Environmental programmes: Ofgem’s role and delivery performance

Our role

Ofgem delivers renewable energy and social programmes on behalf of government. Our expertise lies in designing, setting up and delivering large scale programmes in the sustainable energy sector. These programmes are in fields as diverse as renewable heat, renewable electricity, energy efficiency and fuel poverty.

We work with energy companies, consumer groups and other stakeholders, including the UK’s elected representatives, to make sure policy targets are met in the most economical and consumer conscious way possible.

We’re also working with a growing number of delivery partners across government, adding value to their operations by sharing our expertise.

Counter fraud

We take allegations of fraud very seriously. To find out how to report suspected fraud within an environmental or social scheme, or to learn more about our role in preventing fraud, please see our Counter Fraud section.

The schemes we administer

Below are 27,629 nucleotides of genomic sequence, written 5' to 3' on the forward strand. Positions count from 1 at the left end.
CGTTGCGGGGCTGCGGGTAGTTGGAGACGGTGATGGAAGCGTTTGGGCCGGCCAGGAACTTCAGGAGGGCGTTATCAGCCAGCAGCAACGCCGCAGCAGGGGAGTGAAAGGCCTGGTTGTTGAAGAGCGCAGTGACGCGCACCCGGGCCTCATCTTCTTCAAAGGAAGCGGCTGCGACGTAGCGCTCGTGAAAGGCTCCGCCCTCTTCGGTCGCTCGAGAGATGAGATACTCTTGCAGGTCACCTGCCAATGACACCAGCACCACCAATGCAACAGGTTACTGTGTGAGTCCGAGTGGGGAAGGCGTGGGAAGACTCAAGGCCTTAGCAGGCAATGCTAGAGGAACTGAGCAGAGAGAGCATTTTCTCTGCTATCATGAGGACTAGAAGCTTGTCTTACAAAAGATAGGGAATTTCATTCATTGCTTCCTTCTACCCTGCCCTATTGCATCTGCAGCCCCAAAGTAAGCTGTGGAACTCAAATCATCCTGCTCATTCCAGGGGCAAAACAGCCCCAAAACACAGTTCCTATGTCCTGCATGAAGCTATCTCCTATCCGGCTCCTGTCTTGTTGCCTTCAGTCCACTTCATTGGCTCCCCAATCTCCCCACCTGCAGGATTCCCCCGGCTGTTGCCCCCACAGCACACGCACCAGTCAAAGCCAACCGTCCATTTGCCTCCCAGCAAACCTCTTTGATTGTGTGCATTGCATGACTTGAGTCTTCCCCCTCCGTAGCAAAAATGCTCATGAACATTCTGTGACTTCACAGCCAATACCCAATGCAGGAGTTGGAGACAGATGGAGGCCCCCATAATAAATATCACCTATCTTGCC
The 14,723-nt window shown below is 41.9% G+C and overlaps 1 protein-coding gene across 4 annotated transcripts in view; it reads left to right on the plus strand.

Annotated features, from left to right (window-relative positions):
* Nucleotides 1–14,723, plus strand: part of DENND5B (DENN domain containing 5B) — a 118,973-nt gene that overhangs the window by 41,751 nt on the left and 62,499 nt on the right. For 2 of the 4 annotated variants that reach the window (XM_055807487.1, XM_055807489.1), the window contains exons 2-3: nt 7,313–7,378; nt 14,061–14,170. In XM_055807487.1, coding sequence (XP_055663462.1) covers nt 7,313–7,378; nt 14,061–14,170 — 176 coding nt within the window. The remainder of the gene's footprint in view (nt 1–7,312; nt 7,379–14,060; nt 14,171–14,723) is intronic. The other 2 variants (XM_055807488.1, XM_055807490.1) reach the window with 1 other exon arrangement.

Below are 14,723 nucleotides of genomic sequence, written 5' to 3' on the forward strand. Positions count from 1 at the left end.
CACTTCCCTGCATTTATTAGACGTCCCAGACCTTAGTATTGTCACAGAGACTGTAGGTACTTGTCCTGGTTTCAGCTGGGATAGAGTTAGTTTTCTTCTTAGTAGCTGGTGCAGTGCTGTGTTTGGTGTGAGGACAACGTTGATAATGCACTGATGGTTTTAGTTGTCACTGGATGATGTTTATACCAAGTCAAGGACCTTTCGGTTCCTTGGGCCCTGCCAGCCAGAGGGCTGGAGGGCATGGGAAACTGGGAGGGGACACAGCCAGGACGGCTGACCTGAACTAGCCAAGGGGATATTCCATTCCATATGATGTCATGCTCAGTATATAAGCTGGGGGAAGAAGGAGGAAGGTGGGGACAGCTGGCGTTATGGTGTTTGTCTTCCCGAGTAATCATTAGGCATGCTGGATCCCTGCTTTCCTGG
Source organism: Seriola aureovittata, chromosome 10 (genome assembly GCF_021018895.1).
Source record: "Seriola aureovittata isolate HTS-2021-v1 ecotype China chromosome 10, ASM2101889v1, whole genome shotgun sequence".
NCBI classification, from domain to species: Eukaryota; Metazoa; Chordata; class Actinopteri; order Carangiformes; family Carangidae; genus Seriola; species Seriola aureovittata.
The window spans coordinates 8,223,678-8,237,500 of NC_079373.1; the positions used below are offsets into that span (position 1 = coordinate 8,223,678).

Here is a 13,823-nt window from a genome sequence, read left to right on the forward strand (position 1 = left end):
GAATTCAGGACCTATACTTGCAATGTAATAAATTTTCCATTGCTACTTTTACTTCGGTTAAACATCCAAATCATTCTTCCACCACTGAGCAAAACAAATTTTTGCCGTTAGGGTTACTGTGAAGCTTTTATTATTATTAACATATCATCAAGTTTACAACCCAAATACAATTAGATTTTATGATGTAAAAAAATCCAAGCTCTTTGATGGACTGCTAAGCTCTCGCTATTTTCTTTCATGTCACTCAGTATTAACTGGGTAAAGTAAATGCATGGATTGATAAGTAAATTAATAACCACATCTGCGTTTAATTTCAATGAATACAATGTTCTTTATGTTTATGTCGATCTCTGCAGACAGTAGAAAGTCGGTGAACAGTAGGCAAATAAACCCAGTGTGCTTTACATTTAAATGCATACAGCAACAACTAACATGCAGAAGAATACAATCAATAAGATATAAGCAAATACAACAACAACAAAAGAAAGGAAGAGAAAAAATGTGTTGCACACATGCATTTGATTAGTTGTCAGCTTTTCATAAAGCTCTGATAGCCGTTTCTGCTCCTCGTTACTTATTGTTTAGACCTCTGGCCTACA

Domestic Renewable Heat Incentive (DRHI)

The Domestic Renewable Heat Incentive encourages the use of renewable heat.

The scheme is funded by HM Treasury and provides quarterly payments over seven years to homeowners who install eligible domestic renewable heat technologies. Only the owner of an eligible installation can apply for the scheme.

We’re responsible for administering this scheme on behalf of the Department for Business, Energy and Industrial Strategy, and the Department for the Economy administers a separate domestic scheme in Northern Ireland.

domesticrhi@ofgem.gov.uk

Feed-in Tariff (FIT)

The Feed-in Tariff scheme encourages uptake of small-scale renewable low carbon electricity generation technologies.